Matches held in the afternoon on Day 3 evening (19 December 2014)
Game 31, Court no. 1: MOP Vaishnav College, Chennai v. R.A. Podar College, Mumbai
Defending champions, MOP Vaishnav continued their winning ways with a victory today against the women’s team of R.A. Podar College, Mumbai. MOP Vaishnav used their trademark 3-2 zone and excellent defensive rotation to suffocate R.A. Podar. The Chennai women displayed lockdown defense as soon as the Mumbai players crossed the half court line. Apart from A. Negi, who top scored for Mumbai with 21 points (including 4 three pointers), Mumbai did not have other shooters to break down the Chennai zone. Two of the Chennai women put up double-doubles. Prithi K scored 19 points and pulled down 13 rebounds and Niranjana R. added 18 points and 10 rebounds. Neither teams had any distinct size advantage, but Chennai were the scrappier team showing more hustle compared to Mumbai. MOP Vaishnav was once again without their official coach, but were ably guided to the victory by their player-coach Vaishali Khemkar.
MOP Vaishnav, Chennai (Prithi K. 19, Niranjan R. 18) bt R.A. Podar, Mumbai (Negi A. 21, Bhagat C. 10, Cariha M. 10)
Game 32, Court no. 1: Kirori Mal College, New Delhi v. Loyola College, Hyderabad
Kirori Mal College registered back-to-back wins after their loss on the Day 1. The Delhi team defeated Loyola College, Hyderabad, who are winless thus far in the tournament. The starters for Kirori Mal built a big lead quite early into the game and their bench finished matters off in the second half. It was a balanced scoring attack for KMC with four of their players scoring in double digits. L. Pal was the top scorer yet again for KMC with 16 points. Dahiya Y. put up a double-double with 11 points and 12 rebounds. KMC broke no sweat in this game and they were just bigger, faster and stronger than the Hyderabad men. KMC’s defense was also in top form as they forced 15 turnovers from the Loyola College players. Interestingly, the KMC team does not have a coach and their more experienced players double up as coaches for the team.
Kirori Mal College, New Delhi (L. Pal 16) bt Loyola College, Hyderabad (Kumar M.P. 12) 69-42 (18-11, 19-4, 19-8, 13-19)
Game 33, Court no. 1: St. Xavier’s College, Kolkata v. Loyola College, Hyderabad
It was a tough day for Loyola College, Hyderabad as their women’s team also suffered a loss, this time at the hands of St. Xavier’s, Kolkata. The game was a very low scoring affair, with both teams having a cold shooting day – each team had a field goal percentage of only 20%. However, the turnovers were the major difference between the teams as the Hyderabad women had 15 turnovers, which were converted into easy layups on the other end by St. Xavier’s. The other contributing factor for the St. Xavier’s victory was the play of S. Jose, who scored 19 of her team’s 28 points on 8 of 15 shooting from the field. None of the Loyola College players managed to put up double-digit scores.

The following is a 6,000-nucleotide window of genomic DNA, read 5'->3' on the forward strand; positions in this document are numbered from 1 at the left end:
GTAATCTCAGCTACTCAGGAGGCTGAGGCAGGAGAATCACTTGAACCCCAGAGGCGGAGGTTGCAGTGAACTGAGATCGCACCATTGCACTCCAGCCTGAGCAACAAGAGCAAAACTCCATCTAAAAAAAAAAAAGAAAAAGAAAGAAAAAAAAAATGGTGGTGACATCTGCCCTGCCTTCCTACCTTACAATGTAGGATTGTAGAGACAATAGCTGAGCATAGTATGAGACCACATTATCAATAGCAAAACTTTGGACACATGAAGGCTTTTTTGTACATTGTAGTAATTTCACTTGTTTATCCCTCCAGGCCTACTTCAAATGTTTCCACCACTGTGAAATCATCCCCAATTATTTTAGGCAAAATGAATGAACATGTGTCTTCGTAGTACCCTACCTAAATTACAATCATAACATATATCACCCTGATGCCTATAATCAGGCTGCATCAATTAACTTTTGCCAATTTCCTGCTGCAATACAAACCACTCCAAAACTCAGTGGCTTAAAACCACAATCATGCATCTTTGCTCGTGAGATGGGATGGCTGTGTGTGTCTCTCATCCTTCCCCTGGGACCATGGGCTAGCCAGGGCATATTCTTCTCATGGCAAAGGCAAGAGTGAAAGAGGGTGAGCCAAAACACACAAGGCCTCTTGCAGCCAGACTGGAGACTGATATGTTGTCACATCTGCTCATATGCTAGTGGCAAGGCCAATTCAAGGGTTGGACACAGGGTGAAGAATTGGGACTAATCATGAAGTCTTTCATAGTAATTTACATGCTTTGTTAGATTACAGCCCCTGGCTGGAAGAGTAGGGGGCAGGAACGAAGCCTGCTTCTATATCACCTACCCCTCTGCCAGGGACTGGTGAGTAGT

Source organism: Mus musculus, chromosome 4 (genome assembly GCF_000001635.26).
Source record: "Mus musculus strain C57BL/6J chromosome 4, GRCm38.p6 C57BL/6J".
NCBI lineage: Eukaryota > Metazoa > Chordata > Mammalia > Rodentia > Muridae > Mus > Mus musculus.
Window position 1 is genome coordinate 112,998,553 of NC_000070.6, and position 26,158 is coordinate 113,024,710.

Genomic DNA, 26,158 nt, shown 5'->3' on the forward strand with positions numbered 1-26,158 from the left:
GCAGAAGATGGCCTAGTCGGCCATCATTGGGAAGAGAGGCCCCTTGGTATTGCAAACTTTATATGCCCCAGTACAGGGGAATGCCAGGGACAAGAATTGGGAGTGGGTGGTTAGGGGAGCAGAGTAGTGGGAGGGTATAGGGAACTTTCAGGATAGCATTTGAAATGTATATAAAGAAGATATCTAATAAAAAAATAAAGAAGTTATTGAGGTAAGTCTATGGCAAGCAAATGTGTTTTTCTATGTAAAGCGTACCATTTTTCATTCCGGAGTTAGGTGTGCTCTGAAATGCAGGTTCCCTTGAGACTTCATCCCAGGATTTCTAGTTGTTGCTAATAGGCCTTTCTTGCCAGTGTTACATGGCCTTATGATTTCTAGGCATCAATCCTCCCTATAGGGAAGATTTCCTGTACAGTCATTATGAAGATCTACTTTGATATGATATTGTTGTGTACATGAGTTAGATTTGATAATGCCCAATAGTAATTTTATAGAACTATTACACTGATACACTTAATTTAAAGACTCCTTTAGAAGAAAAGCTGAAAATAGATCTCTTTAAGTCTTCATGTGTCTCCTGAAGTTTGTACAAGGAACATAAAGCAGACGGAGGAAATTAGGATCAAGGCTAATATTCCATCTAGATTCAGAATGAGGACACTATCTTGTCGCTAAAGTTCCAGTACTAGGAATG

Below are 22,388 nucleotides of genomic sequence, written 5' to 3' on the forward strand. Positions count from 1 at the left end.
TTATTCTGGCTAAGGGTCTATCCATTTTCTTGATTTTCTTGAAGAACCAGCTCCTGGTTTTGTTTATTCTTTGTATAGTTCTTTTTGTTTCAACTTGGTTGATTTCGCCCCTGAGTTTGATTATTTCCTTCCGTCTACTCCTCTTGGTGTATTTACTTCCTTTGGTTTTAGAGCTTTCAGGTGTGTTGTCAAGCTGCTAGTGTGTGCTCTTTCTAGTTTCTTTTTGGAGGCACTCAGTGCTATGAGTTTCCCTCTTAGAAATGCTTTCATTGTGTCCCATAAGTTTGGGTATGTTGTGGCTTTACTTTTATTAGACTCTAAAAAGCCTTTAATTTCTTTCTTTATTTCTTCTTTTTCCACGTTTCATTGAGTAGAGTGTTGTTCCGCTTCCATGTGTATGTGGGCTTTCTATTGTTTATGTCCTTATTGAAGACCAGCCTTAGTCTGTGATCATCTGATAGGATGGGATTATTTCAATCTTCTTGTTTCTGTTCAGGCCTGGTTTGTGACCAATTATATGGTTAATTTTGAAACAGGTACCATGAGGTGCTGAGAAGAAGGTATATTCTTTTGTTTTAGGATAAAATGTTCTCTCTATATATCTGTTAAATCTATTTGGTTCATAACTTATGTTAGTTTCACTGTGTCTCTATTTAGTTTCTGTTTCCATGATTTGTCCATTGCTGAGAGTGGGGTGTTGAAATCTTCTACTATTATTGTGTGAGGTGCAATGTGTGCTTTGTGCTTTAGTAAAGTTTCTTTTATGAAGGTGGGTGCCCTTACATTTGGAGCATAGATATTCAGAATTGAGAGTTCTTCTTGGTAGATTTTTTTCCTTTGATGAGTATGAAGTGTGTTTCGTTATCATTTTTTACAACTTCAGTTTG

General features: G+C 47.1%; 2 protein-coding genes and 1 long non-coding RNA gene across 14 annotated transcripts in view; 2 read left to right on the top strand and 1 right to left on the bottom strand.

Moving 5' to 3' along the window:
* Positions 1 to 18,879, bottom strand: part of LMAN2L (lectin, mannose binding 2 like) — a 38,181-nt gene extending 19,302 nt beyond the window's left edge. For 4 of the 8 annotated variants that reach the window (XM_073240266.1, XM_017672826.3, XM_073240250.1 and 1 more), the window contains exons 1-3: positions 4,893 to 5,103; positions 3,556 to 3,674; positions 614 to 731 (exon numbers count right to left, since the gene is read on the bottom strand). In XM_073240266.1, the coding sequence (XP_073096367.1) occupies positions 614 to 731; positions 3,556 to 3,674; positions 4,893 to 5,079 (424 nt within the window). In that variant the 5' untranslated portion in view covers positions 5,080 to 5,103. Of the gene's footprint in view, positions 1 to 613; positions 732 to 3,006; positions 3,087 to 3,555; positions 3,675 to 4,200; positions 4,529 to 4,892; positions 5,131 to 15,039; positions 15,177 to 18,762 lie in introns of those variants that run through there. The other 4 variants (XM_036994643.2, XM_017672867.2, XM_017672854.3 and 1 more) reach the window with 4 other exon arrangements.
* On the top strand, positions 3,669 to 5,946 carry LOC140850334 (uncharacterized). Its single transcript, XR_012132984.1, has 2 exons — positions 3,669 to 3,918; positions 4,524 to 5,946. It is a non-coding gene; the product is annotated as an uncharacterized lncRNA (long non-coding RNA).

St. Xavier’s College, Kolkata (S. Jose 19) bt Loyola College, Hyderabad (Priya N.S. 8) 28-20 (6-4, 3-4, 11-8, 8-4)
Game 34, Court no. 1: Satyabhama Engineering College, Chennai v. St. Xavier’s College, Kolkata
The Chennai college champs, Satyabhama Engineering College, continued to stamp their authority in this tournament with another commanding win, this time against St. Xavier’s College, Kolkata. It was a lopsided contest as Chennai got off to an unprecedented 23-0 run to start the game. The Chennai college boys were super efficient with a field goal percentage of 49% compared to just 24% for the Kolkata team. St. Xavier’s players seemed afraid to penetrate and drive-in due to the imposing length of the Chennai forwards. They settled for too many outside jumpers, which was not a good strategy as their shots were not falling. Chennai managed to close-in on all of Kolkata’s perimeter players and their big guys either blocked or altered the rare drive-in plays by the Kolkata team. Overall, the St. Xavier’s men were no match for the Satyabhama team, who seem like to best college squad of the tournament thus far.
Satyabhama Engineering College, Chennai (Alvincyril G. 16) bt St. Xavier’s College, Kolkata (S. Jaiswal 12) 67-32 (27-5, 14-11, 12-7, 14-9)
Game 38 Court 2 Father Agnel School, Mumbai vs La Martiniere, Kolkata
Opting for ‘small ball’, the trigger happy Fr Agnel School connected as many as eight times from downtown to outshoot La Martiniere, Kolkata. Fr Agnel’s Shaikh and Moteiro were brilliant throughout the game in exploiting La Martiniere’s flaws in perimeter defense. Rotating the ball beautifully on both sides of the floor, Fr Agnel spread out the rival zone defense to get multiple open looks. Shaikh in particular had everything going for him in his 34 points.
For La Martiniere, centre Raghav was the focal point of his team’s offense. But his 39 points from the paint and the freethrow line couldn’t avoid the 76-63 defeat. La Martiniere outrebounded Mumbai and even had a higher field goal percentage, but Mumbai’s greater far greater shot attempts (77 against 54) proved the difference in this game. The final nail in the coffin was the full court buzzer beater at the final whistle from over 90 feet by Father Agnel’s Shaikh.
Father Agnel School Mumbai (Shaikh 34, S Nair 14, A Montiero 12) bt La Martiniere Kolkata (Raghav S 39) 76-63 [19-12, 19-10, 12-18, 26-23]
Game 39 Court 2: Mallya Aditi School, Bengaluru vs Bhavan’s Vidya Mandir, Kochi